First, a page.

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The Origins of MonstersImage and Cognition in the First Age of Mechanical Reproduction$
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David Wengrow

Print publication date: 2013

Print ISBN-13: 9780691159041

Published to Princeton Scholarship Online: October 2017

DOI: 10.23943/princeton/9780691159041.001.0001

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Image and Economy in the Ancient World

Image and Economy in the Ancient World

The Bronze Age of Mikhail Rostovtzeff

Chapter:
(p.8) 1 Image and Economy in the Ancient World
Source:
The Origins of Monsters
Author(s):

David Wengrow

Publisher:
Princeton University Press
DOI:10.23943/princeton/9780691159041.003.0002

This chapter examines what led Mikhail Rostovtzeff, an ancient historian, almost a century ago to compare distributions of composite figures from China to Scandinavia. Rostovtzeff is known for his controversial view that the true architects of classical civilization were not those tied to the land, whether as peasant laborers or feudal aristocracy, but rather the middling professional classes of merchants, industrialists, and bankers whose social aspirations were most closely in tune with the civic values of an expanding urban society. Rostovtzeff was also embroiled in debates over the chronological position and cultural affiliations of Bronze Age metal hoards, unearthed along the shores of the Caspian and Black Seas. The chapter considers Rostovtzeff's approach to the interpretation of imagery, and his particular attraction to the imaginary creatures of nomadic art. It might be argued that the movements of monsters offered a kind of visual counterpart to Rostovtzeff's story of an ever-expanding Bronze Age civilization.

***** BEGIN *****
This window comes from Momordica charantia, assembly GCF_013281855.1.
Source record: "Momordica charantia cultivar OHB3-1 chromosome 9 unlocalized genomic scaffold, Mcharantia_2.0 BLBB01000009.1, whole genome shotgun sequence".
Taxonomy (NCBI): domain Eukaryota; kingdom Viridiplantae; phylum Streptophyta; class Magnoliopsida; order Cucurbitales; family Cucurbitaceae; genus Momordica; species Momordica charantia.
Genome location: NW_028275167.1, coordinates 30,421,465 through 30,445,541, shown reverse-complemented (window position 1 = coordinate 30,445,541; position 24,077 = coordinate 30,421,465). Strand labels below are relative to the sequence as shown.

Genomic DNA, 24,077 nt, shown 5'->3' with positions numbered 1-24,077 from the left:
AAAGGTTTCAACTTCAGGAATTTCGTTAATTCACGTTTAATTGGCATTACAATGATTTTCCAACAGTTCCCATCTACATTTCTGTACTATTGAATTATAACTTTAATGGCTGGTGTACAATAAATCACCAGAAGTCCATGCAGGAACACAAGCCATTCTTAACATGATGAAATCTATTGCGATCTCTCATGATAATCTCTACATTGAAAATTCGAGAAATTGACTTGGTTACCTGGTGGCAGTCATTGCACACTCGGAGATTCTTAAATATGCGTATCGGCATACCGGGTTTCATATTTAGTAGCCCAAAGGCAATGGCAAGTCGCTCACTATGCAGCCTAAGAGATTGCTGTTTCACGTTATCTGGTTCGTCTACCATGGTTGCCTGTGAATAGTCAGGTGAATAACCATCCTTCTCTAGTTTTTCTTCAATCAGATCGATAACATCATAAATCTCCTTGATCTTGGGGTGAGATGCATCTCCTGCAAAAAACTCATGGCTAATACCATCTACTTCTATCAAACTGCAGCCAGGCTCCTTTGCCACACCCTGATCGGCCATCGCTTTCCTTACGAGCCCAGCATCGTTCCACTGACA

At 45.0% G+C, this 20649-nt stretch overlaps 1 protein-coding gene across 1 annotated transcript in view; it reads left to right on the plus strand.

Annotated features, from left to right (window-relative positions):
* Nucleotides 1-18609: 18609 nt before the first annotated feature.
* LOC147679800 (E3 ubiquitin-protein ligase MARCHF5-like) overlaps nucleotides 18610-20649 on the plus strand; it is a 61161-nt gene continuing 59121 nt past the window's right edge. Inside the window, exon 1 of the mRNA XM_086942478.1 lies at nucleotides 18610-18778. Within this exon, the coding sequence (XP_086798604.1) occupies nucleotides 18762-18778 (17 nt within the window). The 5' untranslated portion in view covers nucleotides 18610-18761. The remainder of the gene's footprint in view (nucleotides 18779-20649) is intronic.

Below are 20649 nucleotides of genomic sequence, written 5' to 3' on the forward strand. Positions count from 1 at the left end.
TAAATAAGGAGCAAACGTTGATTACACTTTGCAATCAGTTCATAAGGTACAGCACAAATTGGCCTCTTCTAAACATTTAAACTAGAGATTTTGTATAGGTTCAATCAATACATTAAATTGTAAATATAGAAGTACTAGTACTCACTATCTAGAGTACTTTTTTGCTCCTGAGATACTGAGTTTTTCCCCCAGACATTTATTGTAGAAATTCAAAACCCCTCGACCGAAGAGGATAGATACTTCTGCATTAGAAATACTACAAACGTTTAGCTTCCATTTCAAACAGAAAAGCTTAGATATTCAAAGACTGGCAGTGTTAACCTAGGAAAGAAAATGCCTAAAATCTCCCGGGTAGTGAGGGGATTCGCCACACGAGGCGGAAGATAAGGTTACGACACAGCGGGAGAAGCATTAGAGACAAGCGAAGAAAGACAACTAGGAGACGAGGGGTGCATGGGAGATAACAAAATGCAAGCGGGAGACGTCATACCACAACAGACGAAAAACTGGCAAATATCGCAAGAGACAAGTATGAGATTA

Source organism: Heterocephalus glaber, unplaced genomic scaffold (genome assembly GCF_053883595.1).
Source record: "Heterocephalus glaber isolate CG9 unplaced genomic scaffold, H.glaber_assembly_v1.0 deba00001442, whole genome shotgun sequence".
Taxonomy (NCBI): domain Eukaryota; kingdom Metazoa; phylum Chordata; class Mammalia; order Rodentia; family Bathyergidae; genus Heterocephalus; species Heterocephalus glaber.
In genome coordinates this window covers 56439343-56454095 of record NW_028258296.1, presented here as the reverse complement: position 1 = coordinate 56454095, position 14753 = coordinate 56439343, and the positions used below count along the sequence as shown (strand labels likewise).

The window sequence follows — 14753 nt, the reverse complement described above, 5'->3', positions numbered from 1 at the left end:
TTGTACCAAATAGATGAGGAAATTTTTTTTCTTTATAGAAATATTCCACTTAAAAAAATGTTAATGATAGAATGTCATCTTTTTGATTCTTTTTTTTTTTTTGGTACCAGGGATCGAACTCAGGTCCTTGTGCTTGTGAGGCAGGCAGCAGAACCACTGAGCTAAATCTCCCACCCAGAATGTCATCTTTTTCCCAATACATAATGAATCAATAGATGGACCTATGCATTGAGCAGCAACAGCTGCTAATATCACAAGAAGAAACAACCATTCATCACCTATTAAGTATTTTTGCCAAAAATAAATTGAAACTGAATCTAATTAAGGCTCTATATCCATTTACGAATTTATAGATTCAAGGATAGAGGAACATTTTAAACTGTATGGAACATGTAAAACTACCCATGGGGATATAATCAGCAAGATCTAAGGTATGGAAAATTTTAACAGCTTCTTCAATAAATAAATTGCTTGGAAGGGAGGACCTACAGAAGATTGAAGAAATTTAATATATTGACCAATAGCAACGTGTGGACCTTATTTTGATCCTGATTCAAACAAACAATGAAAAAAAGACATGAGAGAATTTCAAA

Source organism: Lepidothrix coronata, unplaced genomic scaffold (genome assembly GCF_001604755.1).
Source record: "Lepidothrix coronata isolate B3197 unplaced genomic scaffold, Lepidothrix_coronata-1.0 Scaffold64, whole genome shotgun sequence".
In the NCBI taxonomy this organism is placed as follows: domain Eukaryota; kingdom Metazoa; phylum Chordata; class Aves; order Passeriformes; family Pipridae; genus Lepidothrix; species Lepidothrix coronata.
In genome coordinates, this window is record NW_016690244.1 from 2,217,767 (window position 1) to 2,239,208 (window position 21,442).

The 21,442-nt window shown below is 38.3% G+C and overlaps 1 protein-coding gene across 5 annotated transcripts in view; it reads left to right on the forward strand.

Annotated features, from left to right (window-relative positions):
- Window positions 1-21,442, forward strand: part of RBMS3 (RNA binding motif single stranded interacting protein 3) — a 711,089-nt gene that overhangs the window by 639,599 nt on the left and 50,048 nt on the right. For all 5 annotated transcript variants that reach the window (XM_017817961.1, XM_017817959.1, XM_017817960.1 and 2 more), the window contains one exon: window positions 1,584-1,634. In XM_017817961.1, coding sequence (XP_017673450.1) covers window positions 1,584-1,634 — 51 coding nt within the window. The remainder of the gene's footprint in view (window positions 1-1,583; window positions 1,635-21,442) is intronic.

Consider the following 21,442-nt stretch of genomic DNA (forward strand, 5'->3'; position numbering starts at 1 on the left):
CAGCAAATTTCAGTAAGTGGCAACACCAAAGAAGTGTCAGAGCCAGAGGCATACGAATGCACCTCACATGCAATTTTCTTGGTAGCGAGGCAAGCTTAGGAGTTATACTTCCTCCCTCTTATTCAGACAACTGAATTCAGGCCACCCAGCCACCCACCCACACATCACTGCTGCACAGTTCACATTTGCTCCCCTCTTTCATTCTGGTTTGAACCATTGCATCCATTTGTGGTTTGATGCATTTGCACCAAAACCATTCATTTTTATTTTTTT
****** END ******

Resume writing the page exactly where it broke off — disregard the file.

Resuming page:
Keywords:   monsters, Mikhail Rostovtzeff, composite figures, China, Scandinavia, Bronze Age, metal hoards, imagery, nomadic art, Bronze Age civilization

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